posted by lollusc at 4:31 PM on January 29, 2016 [1 favorite]

Given that it's a small office, that you trust them, and that you want to tell them, I would! I'd do it one on one like Michelle suggested. I'm a private, middle aged cis person with pretty strict work life boundaries, and I don't want to hear about people's private parts, but (just as a co-worker can tell me she gave birth to a baby boy without me picturing either the moment of birth or the naked infant), I'd be very comfortable hearing about your excitement over this surgery.

I might (might) be a bit awkward around what to say after "congratulations!" because I wouldn't know what kind of follow up would be appropriate. With pregnancy, I might ask, "do you have any family coming to town to help?" Or with shoulder surgery, I might ask, "what do you expect for the recovery? I hope it won't be painful. Do you have to do physical therapy?" But I'd wonder if those were too prying. I'd be trying to respect your privacy and keep things well within comfortable office chit chat boundaries while also following up on your evident desire to talk about it. I'd be trying to follow your lead in where the conversation should go next. Being ready with a few next sentences to show where the conversation should go would be helpful.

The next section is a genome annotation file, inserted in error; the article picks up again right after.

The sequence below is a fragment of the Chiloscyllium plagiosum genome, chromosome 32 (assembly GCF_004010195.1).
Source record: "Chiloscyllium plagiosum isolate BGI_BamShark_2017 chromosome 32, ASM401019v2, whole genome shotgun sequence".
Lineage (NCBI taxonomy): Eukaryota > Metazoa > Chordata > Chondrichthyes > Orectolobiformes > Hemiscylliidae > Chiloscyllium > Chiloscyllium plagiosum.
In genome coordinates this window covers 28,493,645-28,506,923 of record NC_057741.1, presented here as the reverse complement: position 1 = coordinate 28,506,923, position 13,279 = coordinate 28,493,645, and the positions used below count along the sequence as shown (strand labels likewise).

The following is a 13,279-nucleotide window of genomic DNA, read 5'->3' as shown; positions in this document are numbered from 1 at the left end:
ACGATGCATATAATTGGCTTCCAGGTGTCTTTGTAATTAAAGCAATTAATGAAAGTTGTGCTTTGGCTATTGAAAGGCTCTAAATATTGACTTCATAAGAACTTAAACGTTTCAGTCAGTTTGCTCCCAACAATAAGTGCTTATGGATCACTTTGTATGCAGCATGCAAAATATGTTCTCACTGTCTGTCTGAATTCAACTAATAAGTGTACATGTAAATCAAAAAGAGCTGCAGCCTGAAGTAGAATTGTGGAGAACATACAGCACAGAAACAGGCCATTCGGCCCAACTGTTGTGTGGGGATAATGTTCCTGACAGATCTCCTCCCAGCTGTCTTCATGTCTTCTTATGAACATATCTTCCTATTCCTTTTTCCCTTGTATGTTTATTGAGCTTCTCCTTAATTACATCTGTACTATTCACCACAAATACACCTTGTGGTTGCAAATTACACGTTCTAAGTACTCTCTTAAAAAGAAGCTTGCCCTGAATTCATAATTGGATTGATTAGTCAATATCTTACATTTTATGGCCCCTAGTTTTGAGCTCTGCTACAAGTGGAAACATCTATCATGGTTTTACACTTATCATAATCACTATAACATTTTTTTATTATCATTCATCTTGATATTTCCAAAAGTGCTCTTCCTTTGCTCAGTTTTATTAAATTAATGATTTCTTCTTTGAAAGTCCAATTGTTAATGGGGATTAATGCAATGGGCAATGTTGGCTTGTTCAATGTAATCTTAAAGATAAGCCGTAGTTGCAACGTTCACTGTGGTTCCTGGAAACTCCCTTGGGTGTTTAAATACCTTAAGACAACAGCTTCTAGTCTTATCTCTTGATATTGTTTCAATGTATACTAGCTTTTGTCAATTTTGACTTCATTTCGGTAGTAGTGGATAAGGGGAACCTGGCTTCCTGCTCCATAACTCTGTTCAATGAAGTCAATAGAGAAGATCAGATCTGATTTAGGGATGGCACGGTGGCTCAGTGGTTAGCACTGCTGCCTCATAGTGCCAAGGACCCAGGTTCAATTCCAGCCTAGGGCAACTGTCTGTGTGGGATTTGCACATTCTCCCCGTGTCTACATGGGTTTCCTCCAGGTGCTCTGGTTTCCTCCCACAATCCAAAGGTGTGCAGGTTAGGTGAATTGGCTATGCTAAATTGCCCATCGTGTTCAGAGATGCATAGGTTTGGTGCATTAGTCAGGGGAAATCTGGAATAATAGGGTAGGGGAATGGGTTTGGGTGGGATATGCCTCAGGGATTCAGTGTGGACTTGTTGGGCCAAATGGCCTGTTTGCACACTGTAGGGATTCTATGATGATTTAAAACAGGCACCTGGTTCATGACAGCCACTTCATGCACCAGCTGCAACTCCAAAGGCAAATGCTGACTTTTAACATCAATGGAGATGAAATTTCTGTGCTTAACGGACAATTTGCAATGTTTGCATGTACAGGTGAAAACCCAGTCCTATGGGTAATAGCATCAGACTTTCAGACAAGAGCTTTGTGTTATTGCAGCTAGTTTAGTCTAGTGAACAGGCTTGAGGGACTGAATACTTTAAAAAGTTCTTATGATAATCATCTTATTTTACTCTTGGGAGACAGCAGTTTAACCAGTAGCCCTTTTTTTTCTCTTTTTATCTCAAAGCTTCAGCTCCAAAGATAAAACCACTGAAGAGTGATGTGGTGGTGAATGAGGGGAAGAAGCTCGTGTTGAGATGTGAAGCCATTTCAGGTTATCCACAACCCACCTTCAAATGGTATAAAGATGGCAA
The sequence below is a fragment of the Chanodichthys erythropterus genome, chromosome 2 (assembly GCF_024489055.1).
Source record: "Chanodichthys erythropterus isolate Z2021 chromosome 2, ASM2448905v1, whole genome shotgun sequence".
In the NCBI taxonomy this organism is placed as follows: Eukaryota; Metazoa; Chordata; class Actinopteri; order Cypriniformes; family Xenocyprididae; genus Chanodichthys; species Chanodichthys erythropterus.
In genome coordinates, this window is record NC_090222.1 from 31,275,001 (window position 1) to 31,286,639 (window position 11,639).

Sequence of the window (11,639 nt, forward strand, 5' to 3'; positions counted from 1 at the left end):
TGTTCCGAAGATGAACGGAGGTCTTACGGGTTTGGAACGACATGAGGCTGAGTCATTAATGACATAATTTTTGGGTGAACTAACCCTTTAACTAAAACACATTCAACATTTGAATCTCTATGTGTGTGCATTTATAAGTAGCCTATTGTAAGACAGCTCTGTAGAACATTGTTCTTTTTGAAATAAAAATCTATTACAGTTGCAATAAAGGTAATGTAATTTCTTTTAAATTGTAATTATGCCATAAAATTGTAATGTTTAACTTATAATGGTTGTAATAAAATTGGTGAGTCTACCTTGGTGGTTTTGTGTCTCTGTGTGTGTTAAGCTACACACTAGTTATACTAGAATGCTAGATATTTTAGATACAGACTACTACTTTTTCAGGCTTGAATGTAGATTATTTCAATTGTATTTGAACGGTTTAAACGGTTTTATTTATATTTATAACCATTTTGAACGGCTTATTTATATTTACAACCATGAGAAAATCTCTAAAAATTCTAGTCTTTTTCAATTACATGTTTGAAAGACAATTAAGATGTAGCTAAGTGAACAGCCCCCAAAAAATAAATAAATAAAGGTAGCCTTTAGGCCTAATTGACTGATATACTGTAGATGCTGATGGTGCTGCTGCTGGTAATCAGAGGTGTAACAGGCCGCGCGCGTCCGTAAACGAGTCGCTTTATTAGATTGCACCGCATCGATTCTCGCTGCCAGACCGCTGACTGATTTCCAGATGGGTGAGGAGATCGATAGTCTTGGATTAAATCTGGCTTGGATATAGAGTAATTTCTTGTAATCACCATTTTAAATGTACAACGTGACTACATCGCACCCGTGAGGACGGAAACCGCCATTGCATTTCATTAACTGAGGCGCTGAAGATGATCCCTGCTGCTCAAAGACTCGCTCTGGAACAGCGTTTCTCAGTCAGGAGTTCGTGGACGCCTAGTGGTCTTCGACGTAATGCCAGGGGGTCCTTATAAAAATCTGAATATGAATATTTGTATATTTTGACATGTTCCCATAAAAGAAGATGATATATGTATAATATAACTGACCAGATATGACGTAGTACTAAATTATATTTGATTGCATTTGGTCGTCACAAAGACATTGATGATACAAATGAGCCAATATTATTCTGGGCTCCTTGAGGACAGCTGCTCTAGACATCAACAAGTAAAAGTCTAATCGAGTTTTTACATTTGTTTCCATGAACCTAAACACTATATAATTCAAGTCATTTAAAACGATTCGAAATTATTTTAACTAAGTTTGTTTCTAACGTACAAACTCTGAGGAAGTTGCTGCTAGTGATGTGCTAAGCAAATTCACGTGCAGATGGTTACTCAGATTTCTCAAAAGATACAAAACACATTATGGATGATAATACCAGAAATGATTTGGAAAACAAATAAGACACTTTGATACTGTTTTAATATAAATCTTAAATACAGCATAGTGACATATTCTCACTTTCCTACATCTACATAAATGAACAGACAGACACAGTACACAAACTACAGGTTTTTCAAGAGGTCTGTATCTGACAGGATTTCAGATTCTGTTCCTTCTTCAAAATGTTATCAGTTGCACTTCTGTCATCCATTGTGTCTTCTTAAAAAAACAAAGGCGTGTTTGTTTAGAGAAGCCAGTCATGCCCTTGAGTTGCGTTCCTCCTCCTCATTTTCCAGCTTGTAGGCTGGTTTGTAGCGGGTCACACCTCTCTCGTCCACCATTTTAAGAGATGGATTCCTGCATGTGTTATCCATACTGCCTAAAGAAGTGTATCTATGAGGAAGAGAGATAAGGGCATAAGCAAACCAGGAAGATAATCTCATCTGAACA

Keeping it to yourself is also fine, but what I'd avoid is the guessing game that could be created by sharing a bunch of clues -- that it's elective, it's something you're excited about, it's a big milestone. I mean, if you did that as part of downplaying things ("no big deal, just something elective I've been needing to do for awhile"), then that'd be great. Anyone professional would just file it under "none of my business" and move on. But since you're bursting to tell anyway, I feel like it could come across like you're dropping hints and want them to guess.